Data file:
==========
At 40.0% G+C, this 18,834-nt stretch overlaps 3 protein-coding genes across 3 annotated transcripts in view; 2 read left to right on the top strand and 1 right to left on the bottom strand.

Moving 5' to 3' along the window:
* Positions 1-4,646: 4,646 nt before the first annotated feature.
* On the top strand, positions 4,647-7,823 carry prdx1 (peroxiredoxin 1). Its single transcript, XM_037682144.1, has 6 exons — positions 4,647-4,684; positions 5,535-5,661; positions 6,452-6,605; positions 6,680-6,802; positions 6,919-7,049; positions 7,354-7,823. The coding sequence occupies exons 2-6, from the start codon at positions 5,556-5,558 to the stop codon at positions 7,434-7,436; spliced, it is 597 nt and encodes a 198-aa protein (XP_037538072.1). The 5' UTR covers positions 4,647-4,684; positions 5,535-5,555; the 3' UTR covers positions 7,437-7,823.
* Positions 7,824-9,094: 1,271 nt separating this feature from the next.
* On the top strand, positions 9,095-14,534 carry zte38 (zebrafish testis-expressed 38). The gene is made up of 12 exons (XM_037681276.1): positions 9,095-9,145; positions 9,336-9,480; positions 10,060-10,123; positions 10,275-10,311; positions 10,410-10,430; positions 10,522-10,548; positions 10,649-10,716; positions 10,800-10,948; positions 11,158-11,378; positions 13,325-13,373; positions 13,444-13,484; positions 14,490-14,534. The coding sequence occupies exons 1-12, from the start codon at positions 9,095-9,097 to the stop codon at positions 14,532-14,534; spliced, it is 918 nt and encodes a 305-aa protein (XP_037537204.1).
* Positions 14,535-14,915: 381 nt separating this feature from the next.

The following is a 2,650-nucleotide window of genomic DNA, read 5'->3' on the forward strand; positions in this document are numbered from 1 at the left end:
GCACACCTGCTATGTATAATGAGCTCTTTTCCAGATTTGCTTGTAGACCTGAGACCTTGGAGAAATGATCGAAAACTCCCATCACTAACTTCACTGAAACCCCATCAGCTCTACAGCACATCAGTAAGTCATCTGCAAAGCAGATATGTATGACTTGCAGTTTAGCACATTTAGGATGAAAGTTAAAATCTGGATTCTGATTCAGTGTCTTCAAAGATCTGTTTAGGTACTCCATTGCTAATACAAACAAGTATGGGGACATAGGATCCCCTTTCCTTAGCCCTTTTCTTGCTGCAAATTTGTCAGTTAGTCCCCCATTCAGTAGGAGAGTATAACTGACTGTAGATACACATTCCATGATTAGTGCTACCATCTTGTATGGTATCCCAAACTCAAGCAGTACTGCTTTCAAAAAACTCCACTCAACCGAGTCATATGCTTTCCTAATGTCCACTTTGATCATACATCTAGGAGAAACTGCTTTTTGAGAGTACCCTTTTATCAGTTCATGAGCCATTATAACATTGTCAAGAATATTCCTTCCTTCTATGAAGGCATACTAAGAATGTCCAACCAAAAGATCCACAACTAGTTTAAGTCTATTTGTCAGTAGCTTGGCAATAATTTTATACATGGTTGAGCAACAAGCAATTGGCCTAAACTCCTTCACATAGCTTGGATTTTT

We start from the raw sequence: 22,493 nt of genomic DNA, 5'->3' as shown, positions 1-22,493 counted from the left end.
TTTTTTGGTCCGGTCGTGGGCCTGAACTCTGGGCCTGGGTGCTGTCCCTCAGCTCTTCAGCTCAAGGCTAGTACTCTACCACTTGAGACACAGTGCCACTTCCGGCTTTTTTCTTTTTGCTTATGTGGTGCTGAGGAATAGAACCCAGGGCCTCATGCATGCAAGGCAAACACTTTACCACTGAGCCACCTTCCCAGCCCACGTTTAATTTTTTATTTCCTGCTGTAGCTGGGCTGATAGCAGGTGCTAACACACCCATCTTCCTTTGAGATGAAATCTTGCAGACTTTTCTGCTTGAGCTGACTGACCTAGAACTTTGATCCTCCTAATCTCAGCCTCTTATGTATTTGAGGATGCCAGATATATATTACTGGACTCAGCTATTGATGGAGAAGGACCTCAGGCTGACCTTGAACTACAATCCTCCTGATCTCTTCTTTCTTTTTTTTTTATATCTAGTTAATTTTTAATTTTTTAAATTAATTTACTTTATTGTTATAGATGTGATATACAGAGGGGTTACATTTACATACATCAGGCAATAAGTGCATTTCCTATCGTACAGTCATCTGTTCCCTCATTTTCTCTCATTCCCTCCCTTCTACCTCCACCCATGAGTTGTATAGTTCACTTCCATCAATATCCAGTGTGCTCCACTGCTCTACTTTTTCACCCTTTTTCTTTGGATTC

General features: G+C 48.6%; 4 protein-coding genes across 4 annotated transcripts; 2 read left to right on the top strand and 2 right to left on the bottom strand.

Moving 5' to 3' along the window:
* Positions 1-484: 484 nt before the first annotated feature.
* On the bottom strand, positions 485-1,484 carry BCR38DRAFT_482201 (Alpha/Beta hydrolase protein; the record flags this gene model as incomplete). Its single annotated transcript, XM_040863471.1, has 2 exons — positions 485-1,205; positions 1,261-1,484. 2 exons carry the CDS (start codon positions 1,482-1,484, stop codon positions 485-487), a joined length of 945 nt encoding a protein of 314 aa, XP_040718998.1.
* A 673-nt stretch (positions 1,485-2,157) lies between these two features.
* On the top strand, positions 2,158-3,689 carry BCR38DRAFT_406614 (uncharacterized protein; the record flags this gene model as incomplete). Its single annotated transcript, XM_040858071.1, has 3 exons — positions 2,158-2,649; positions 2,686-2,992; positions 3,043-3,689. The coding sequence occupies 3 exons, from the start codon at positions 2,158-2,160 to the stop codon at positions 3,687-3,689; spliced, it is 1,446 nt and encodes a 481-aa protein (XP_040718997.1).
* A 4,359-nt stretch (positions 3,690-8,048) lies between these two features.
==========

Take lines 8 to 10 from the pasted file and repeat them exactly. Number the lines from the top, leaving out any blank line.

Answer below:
The following is a 2,650-nucleotide window of genomic DNA, read 5'->3' on the forward strand; positions in this document are numbered from 1 at the left end:
GCACACCTGCTATGTATAATGAGCTCTTTTCCAGATTTGCTTGTAGACCTGAGACCTTGGAGAAATGATCGAAAACTCCCATCACTAACTTCACTGAAACCCCATCAGCTCTACAGCACATCAGTAAGTCATCTGCAAAGCAGATATGTATGACTTGCAGTTTAGCACATTTAGGATGAAAGTTAAAATCTGGATTCTGATTCAGTGTCTTCAAAGATCTGTTTAGGTACTCCATTGCTAATACAAACAAGTATGGGGACATAGGATCCCCTTTCCTTAGCCCTTTTCTTGCTGCAAATTTGTCAGTTAGTCCCCCATTCAGTAGGAGAGTATAACTGACTGTAGATACACATTCCATGATTAGTGCTACCATCTTGTATGGTATCCCAAACTCAAGCAGTACTGCTTTCAAAAAACTCCACTCAACCGAGTCATATGCTTTCCTAATGTCCACTTTGATCATACATCTAGGAGAAACTGCTTTTTGAGAGTACCCTTTTATCAGTTCATGAGCCATTATAACATTGTCAAGAATATTCCTTCCTTCTATGAAGGCATACTAAGAATGTCCAACCAAAAGATCCACAACTAGTTTAAGTCTATTTGTCAGTAGCTTGGCAATAATTTTATACATGGTTGAGCAACAAGCAATTGGCCTAAACTCCTTCACATAGCTTGGATTTTT

We start from the raw sequence: 22,493 nt of genomic DNA, 5'->3' as shown, positions 1-22,493 counted from the left end.